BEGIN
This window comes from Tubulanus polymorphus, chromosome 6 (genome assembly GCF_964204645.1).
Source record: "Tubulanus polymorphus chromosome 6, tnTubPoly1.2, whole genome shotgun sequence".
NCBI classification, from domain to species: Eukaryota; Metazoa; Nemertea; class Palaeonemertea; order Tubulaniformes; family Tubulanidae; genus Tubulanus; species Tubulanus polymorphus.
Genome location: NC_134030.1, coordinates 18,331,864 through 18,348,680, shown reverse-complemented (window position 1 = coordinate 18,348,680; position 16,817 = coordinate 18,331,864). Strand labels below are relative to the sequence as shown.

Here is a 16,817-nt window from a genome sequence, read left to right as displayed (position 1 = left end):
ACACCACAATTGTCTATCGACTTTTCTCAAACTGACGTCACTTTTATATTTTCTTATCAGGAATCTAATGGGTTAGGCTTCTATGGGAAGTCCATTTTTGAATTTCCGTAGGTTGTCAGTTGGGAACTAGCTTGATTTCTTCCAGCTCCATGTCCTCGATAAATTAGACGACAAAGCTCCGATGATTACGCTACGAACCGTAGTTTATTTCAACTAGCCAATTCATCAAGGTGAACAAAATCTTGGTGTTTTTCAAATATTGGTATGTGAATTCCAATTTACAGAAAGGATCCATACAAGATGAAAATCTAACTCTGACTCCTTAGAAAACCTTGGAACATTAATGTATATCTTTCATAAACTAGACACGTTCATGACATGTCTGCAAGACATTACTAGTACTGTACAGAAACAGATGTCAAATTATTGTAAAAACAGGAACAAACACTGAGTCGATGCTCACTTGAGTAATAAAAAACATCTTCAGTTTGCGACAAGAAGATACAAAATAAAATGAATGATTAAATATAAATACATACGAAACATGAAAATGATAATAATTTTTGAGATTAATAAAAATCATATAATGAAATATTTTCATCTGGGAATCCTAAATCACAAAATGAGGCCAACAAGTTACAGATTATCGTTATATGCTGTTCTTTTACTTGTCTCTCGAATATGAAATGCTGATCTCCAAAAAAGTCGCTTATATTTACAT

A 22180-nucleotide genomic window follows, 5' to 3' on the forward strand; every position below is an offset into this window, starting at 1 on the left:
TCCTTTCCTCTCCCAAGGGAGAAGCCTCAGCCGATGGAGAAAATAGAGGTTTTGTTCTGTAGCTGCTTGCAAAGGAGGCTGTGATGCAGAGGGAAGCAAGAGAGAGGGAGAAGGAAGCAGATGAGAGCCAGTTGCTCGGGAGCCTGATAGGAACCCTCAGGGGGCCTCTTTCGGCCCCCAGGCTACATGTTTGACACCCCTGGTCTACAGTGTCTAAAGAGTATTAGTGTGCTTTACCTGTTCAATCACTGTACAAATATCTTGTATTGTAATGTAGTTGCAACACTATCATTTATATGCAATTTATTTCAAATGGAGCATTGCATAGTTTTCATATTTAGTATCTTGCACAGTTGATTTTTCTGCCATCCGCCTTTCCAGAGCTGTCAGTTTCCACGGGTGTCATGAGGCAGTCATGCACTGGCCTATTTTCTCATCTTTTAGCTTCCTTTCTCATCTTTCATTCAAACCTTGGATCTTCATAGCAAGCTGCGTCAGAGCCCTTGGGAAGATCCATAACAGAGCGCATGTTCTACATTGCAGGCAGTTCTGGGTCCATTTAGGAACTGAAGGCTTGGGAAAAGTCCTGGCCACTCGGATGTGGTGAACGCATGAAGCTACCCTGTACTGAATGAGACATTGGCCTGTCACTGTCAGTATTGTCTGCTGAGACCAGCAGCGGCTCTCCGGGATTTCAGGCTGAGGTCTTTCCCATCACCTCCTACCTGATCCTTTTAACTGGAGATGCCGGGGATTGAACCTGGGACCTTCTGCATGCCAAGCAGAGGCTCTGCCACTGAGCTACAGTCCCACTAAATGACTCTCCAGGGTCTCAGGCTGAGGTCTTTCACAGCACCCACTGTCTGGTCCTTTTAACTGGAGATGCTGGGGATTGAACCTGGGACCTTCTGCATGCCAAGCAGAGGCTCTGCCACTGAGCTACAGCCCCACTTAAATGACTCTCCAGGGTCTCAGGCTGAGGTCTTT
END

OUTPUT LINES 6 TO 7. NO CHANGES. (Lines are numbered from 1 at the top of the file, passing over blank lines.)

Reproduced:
ACACCACAATTGTCTATCGACTTTTCTCAAACTGACGTCACTTTTATATTTTCTTATCAGGAATCTAATGGGTTAGGCTTCTATGGGAAGTCCATTTTTGAATTTCCGTAGGTTGTCAGTTGGGAACTAGCTTGATTTCTTCCAGCTCCATGTCCTCGATAAATTAGACGACAAAGCTCCGATGATTACGCTACGAACCGTAGTTTATTTCAACTAGCCAATTCATCAAGGTGAACAAAATCTTGGTGTTTTTCAAATATTGGTATGTGAATTCCAATTTACAGAAAGGATCCATACAAGATGAAAATCTAACTCTGACTCCTTAGAAAACCTTGGAACATTAATGTATATCTTTCATAAACTAGACACGTTCATGACATGTCTGCAAGACATTACTAGTACTGTACAGAAACAGATGTCAAATTATTGTAAAAACAGGAACAAACACTGAGTCGATGCTCACTTGAGTAATAAAAAACATCTTCAGTTTGCGACAAGAAGATACAAAATAAAATGAATGATTAAATATAAATACATACGAAACATGAAAATGATAATAATTTTTGAGATTAATAAAAATCATATAATGAAATATTTTCATCTGGGAATCCTAAATCACAAAATGAGGCCAACAAGTTACAGATTATCGTTATATGCTGTTCTTTTACTTGTCTCTCGAATATGAAATGCTGATCTCCAAAAAAGTCGCTTATATTTACAT

A 22180-nucleotide genomic window follows, 5' to 3' on the forward strand; every position below is an offset into this window, starting at 1 on the left: